More from ACLU on controversial bus ad policy in Chapel Hill
The ACLU of North Carolina issued a new statement today about Chapel Hill’s controversial censorship of bus advertisements:
ACLU: Chapel Hill Can’t Use Unenforced Policy to Ban Controversial Ad: Constitutional Law Group Says that Using an Unenforced Policy to Ban Controversial Ad Would Constitute Viewpoint Discrimination
RALEIGH – The recent discovery of an approved bus advertising policy that was never put into effect does not give Chapel Hill officials the constitutional authority to ban a controversial advertisement appearing on city buses, according to the American Civil Liberties Union of North Carolina Legal Foundation (ACLU-NCLF).
Chapel Hill Transit Director Steve Spade recently informed Town officials that they have been consistently using a “draft” policy for transit advertising and not the “final” policy approved by the Chapel Hill Town Council in June 2011. Unlike the “draft” policy, the “final” policy broadly prohibits certain religious and political advertising. Some community members have advocated using the newly discovered “final” policy in order to ban a controversial bus ad from the Church of the Reconciliation now appearing on city buses.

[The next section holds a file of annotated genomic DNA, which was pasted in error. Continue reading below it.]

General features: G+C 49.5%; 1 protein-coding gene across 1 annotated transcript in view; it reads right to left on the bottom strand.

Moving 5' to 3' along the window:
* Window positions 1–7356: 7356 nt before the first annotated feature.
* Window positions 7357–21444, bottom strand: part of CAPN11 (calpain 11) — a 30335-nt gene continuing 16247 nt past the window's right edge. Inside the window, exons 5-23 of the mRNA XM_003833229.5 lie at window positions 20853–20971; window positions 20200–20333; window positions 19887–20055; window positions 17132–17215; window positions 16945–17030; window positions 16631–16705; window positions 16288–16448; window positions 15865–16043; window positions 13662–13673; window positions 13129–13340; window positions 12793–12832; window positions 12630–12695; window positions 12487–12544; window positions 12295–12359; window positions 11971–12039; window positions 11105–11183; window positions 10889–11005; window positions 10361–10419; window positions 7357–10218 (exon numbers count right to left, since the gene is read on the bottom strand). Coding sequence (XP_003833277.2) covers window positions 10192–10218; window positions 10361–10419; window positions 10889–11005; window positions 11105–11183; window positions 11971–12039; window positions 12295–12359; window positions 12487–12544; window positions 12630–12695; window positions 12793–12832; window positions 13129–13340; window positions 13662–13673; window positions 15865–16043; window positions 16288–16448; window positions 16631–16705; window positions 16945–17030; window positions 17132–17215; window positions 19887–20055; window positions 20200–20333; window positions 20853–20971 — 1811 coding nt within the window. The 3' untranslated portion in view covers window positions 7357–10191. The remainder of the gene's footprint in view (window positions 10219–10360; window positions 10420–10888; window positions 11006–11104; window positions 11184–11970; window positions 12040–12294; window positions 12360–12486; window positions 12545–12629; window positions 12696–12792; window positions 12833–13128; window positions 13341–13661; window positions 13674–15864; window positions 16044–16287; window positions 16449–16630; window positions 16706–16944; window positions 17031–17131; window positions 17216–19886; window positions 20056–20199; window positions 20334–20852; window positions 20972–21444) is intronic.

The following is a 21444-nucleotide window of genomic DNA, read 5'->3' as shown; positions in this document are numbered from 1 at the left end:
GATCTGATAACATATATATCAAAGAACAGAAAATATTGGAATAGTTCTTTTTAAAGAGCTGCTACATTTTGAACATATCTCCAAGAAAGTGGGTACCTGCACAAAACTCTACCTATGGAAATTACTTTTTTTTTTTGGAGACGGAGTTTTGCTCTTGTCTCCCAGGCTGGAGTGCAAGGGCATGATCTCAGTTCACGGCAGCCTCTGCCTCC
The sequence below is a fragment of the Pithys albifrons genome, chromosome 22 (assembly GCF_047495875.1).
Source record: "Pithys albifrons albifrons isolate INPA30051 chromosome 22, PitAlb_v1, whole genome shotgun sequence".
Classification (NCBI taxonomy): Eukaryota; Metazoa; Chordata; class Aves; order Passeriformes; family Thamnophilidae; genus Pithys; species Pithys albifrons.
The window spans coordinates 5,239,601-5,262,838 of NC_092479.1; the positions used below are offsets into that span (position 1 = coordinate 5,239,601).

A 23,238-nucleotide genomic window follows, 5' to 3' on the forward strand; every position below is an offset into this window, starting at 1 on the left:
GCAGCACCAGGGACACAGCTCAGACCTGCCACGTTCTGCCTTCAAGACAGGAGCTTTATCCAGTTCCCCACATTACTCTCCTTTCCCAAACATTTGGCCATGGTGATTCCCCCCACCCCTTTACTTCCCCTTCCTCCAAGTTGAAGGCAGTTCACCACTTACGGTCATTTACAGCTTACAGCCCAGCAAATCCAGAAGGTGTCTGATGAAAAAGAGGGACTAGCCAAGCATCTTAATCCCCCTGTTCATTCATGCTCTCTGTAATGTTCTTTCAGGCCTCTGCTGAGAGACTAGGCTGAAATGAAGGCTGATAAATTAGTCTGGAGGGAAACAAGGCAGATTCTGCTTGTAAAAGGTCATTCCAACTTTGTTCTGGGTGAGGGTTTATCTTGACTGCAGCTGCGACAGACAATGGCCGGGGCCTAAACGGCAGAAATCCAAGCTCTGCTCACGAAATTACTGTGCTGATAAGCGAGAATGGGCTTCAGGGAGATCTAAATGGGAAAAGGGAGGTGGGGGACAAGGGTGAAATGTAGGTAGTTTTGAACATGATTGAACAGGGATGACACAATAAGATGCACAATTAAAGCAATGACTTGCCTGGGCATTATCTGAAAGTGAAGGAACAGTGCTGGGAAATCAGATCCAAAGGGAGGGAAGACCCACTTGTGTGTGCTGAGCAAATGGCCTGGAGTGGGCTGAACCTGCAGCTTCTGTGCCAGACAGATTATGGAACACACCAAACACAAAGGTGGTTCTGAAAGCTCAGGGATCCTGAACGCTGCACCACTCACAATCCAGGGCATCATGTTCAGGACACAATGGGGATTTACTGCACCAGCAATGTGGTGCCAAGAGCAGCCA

In an Oct. 29 letter, ACLU-NCLF Legal Director Chris Brook told Chapel Hill officials that they cannot constitutionally abandon a longstanding practice of allowing virtually any group to purchase ads on public buses under these circumstances. Applying the more restrictive, previously dormant “final” policy in order to ban one particular ad would constitute viewpoint discrimination.
“The long practice of allowing all advertising on the buses, including those political in nature, trumps an unenforced paper policy and creates a public forum,” Brook wrote. “…We urge Chapel Hill to stand by its longstanding tradition of welcoming dialogue, including on its transit system. We further encourage the Town to adopt policy revisions that bring its policy in line with its practice by clarifying its bus advertising space constitutes a public forum.”
Read the entire letter online at acluofnc.org.